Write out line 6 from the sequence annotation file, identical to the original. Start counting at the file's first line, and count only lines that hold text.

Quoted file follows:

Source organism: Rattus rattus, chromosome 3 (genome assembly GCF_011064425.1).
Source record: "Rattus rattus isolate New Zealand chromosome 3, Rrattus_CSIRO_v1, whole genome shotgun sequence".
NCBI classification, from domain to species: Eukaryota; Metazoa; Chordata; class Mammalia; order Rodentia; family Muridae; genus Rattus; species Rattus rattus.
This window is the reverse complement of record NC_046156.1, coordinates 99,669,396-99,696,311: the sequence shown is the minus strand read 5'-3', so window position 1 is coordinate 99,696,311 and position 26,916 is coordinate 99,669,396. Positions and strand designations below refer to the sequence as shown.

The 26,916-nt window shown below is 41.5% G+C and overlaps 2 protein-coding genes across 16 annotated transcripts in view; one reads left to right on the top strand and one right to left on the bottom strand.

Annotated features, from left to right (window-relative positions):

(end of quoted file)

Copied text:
Annotated features, from left to right (window-relative positions):